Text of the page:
In Britain the rise of rank-and-file organisation independent of the trade union bureaucracy – the shop stewards’ movement – took place generations after the establishment of the unions. In Russia shopfloor delegates, the starosty, rose at the same time as the unions or even preceded them. Furthermore, the factory committees they created were, from the beginning, the bastions of Bolshevism. Already in June 1917 the Bolshevik Party had a secure majority on the Central Council of Factory Committees.

In Western Europe it had become customary for workers and their organisations to see a division between the fight against the state, for political change, and trade union struggle to win economic improvements from employers. In Russia no such separation existed because of the repressive action of the Tsarist regime:

attempts at home-grown reformism never got very far, however, for the simple reason that even the most ‘bread and butter’ trade union struggles foundered on the rock of the tsarist state; all efforts to separate trade unionism from politics were rendered nugatory by the action of police and troops. In this political climate trade unions grew up fully conscious of the fact that the overthrow of the autocracy was a basic precondition for the improvement of the workers’ lot. It is true that there was a powerful moderating tendency in the trade unions represented by right-wing Mensheviks such as those involved in the Workers’ Group of the War Industries Committee, but even this tendency was verbally committed to a brand of socialist trade unionism which would have seemed dangerously radical to the ‘business’ unionists of the AFL in the USA [A] or the Liberals of the British TUC. It is thus important to bear in mind when analysing the conflict between ‘left’ and ‘right’ in the Russian unions in 1917, that even the ‘right’ was fairly radical by Western standards since it was committed to socialism albeit at some indefinite time in the future. [5]

Russian unions arose at the same time, or even following, the establishment of the soviets, the workers’ councils. In Britain we have had trade unions for generations, and not yet a soviet. The soviets also expressed a fusion of economic and political demands that was common to the whole of the Russian labour movement. ‘The close link ... was summed up in the words of one spokesman of the 1905 Soviet: “Eight hours and a gun!’ shall live in the heart of every Petersburg worker.’ [6] From this slogan it can be seen that the Soviet organised both workers’ economic struggles against the employers and the political struggle against the regime.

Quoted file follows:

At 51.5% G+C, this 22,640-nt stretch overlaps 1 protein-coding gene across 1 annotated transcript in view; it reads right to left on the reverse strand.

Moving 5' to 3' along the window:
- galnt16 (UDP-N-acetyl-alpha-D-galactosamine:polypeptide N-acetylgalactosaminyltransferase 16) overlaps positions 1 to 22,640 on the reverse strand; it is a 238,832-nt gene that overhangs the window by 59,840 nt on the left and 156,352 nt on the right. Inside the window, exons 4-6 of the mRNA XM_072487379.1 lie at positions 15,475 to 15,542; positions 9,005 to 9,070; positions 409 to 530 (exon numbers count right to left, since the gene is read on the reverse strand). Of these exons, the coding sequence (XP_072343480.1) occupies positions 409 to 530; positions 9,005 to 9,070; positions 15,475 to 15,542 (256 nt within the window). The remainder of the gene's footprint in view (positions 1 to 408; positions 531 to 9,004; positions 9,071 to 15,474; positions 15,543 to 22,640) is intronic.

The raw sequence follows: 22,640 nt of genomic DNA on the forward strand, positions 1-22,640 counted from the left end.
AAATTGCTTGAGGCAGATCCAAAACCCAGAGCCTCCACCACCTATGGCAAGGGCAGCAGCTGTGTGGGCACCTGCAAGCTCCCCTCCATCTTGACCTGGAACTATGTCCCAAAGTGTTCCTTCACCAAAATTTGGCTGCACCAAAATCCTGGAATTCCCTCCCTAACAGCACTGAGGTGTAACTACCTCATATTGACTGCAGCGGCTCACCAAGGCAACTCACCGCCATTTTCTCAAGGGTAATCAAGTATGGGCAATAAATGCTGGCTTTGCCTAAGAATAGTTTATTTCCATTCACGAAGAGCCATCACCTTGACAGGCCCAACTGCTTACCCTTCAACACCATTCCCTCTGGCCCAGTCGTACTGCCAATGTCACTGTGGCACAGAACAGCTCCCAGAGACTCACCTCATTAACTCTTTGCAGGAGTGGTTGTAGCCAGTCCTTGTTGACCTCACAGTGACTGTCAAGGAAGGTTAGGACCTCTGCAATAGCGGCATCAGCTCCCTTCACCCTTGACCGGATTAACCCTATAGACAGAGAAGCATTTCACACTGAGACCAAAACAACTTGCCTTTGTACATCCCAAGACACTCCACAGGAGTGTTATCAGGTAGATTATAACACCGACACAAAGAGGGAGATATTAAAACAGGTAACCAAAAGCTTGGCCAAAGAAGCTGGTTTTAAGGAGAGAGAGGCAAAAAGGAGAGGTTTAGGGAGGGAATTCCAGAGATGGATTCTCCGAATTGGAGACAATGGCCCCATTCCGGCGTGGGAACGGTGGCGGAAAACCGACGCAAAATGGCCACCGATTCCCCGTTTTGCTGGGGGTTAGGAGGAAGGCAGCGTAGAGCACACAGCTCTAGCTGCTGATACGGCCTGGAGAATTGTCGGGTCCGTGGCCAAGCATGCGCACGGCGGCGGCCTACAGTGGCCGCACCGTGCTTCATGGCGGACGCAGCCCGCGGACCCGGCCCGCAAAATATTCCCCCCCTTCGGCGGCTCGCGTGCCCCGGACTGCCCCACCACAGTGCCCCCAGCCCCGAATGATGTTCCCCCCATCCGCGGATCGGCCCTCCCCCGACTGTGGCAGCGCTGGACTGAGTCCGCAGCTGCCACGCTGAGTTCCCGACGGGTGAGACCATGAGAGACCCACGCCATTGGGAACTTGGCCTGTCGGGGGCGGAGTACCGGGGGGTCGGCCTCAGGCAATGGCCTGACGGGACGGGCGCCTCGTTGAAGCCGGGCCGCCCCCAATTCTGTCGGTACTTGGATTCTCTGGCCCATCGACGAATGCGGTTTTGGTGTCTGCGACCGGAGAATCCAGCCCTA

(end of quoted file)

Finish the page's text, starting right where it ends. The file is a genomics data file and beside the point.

The influence of the revolutionary left – the Bolsheviks – made itself felt in every working-class organisation during 1917. Their control of the Petrograd factory committees was matched in May 1917 by a majority on the Petrograd Council of Trade Unions. Only the skilled labour aristocrats of the printers’ union resisted in the capital. Outside Petrograd, however, Bolshevik support was smaller, but significant. At the All-Russian Trade Union Conference of June 1917 the Bolsheviks had 36.4 percent of the delegates. In September, at the Democratic Conference, 58 percent of all trade union delegates sided with the party. By October all the trade unions in major industries supported the Bolsheviks except for the important railway workers’ association, the postal and telegraph union and the printers.

The experience of Russia was poles apart from that of Britain, where the beginnings of trade unionism were to be found as far back as the end of the seventeenth century. Permanent unions were in existence a few decades later: ‘... one of the earliest instances of a permanent trade union that we have been able to discover occurs’ in the tailoring trade in 1720, wrote Sidney and Beatrice Webb. [7] In 1894 they reported that unions ‘existed in England for over two centuries.’ [8] Of today’s unions a number have existed continuously, with only changes in name and composition, for one and a half centuries – although eighteenth-century trade clubs and societies were, unlike modern unions, local bodies and much more concerned with mutual aid than their counterparts are today.